Nature's Way

Two Lafayette midwives hope their new birthing center will encourage more natural childbirths.

Midwife Anne Lastrapes likes to compare her role in natural childbirth to that of a coach and his football team. "The coach wouldn't go out there and say, 'your arms don't look like they are strong enough to throw that ball 100 yards, and so I really question whether or not you're going to be able to do that.' They're gonna lose the game," she says. For Lastrapes, it's the same with giving birth. "If you constantly tell a woman that her pelvis is too small, her baby is too big, her pain threshold is not adequate, guess what? She's not going to be able to do it. Somewhere along the line, she's going to fail."

Lastrapes, along with Kathy Acree, is part of the state's first freestanding birth center in Lafayette on St. John Street. Gentle Choices, an alternative to a hospital birth, aims to direct women toward a natural birth, with no drugs or epidural.

"Women have developed a lot of fear about childbirth, and they need to be given their confidence back," says Lastrapes. "I think that's what appeals to them so much is that they have choices of how they're going to labor and of course with whom and who's present at their birth," she says. "We are with them from the beginning of their prenatal time to their postpartum time. We don't have a lot of people that come into a hospital, from the housekeeping people to the dietary people. It's us. We're all that."

The first baby, Isabelle Forestier, was born June 29 to parents Tricia and Brian before the center was even officially open. Six more babies are on the books, arriving August-November, and the center has received inquiries from as far as Shreveport. This was Tricia's third child, and she says she was determined to have a natural, water birth. "Personal attention makes me feel at ease and gives me the confidence that I can do a natural childbirth," she says. "A birth is your experience; it's not the hospital's experience."

Lastrapes and Acree are both licensed midwife practitioners by the state Board of Medical Examiners and have been practicing as midwives in home births for more than 20 years. Lastrapes is also a registered nurse and trained under Acree to become a midwife. The two women were approached by farmer and former state senator E. Edward Barham, who had been researching midwives and birth centers all over the south and wanted to open one in Lafayette. Barham owns the Gentle Choices facility, and the two midwives and office administrator Donna Romero are contract employees.

Barham, who now lives in Oak Ridge, says the practice of midwifery has never died out in south Louisiana. According to the Board of Medical Examiners, there are 15 midwives licensed to practice in the state, 10 of those with Louisiana addresses. "It seemed to us it was something that ought to be done," says Barham. "Lafayette was the place where home birth never went away. All the pieces were in place there."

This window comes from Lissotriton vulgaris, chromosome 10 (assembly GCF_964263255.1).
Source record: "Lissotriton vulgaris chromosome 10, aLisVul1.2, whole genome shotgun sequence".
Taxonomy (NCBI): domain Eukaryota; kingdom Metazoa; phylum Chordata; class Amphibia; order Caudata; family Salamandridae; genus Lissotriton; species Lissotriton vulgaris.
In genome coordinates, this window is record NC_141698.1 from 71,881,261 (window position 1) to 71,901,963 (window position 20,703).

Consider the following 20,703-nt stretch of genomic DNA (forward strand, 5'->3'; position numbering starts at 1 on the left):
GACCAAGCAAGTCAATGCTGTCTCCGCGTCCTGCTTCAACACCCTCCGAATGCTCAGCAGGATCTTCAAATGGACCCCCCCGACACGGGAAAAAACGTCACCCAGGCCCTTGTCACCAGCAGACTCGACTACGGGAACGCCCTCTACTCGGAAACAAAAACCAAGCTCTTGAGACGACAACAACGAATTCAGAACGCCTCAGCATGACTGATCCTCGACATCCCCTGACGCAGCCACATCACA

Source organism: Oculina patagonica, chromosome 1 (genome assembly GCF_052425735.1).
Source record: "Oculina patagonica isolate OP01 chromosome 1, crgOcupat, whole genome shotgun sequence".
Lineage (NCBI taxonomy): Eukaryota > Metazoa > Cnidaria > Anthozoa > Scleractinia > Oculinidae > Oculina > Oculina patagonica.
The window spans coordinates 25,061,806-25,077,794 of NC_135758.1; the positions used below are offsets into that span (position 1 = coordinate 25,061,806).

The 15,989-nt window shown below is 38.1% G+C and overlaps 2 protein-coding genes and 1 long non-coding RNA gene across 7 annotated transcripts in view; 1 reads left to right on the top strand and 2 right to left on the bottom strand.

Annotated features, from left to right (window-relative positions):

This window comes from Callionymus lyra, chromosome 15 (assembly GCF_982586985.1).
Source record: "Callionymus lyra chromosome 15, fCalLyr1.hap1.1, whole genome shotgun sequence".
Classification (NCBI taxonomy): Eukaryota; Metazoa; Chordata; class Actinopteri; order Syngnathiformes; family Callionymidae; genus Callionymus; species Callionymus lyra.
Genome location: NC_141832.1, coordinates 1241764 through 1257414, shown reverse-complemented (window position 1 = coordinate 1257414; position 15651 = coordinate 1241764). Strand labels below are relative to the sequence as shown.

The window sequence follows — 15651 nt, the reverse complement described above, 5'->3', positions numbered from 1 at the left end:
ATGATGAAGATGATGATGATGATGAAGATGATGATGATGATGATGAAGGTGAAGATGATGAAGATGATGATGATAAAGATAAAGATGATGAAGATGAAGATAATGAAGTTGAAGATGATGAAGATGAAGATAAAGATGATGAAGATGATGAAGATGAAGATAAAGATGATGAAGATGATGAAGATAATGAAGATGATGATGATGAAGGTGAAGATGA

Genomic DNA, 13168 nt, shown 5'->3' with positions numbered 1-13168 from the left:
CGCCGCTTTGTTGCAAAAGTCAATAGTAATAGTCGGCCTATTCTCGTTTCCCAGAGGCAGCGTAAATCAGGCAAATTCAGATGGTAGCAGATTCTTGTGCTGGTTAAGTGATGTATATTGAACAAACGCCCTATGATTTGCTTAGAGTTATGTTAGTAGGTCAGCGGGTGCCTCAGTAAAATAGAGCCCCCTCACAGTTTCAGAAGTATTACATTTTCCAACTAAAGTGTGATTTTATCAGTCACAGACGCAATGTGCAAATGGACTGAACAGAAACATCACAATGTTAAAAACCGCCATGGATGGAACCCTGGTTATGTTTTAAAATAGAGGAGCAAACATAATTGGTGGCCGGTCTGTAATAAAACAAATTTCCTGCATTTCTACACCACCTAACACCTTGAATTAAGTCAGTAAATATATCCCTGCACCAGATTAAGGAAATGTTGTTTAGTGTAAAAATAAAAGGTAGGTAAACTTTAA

Located in an old home at 1424 St. John St. across from Our Lady of Lourdes, Gentle Choices looks more like someone's house than a medical facility. The front porch is lined with hanging ferns, and the waiting area is decorated like a living room, with a deep sofa and fireplace. Two birth suites contain antique beds and flowered curtains. "We wanted it quaint and personal," says Lastrapes.

While each room contains a queen-size bed, Lastrapes says most women don't give birth in the bed. The first suite includes a double soaking tub for water births and a birthing ball in the corner. "Every other woman has a water birth in my home practice," she says. "Most women hate the bed," she continues, "and they hate to deliver in the bed. The way you would probably see a woman delivering in here is she would get down in a squat, and she would give birth in this position. And we'd be right down there on the floor with her." (Lastrapes' husband is building her a birthing stool to make the squatting process more comfortable.)

Though the midwives would not discuss costs ' most insurance companies cover the cost of services provided by licensed midwives and birth centers and the center accepts most hospital plans ' they say a birth at Gentle Choices is less than one in a traditional hospital setting.

Women interested in having their baby at the center must first go through an extensive interview process to rule out high-risk. "The birth center is for healthy, low-risk women who choose a birth that is unmedicated," explains Lastrapes. But the center does have a plan for emergencies and hospital transport. Maternal fetal medicine specialist Whitney Gonsoulin serves as backup physician, and the center is stocked with supplies, like sutures, IVs, resuscitation equipment and medication for bleeding.

The center also offers a range of prenatal and postpartum care. The midwives see their patients throughout their pregnancy, just as an OB GYN would, and conduct follow-up appointments after the baby is born. "Usually when you're on call for a birth, you usually give it a whole month, because women can go two weeks before their due date to two weeks after," says Lastrapes. "We're always ready for them. We have an answering service that picks up, and they know who's on call."

Gentle Choices is considering adding other services, like Pap Smears and birth control. "There's some other avenues of women's care that we may look into in the future, maybe a well-woman GYN care by a woman's health nurse practitioner and a certified nurse midwife, to allow women if they want annual exams," says Lastrapes. "I think that women would be very pleased to be able to continue on where they started."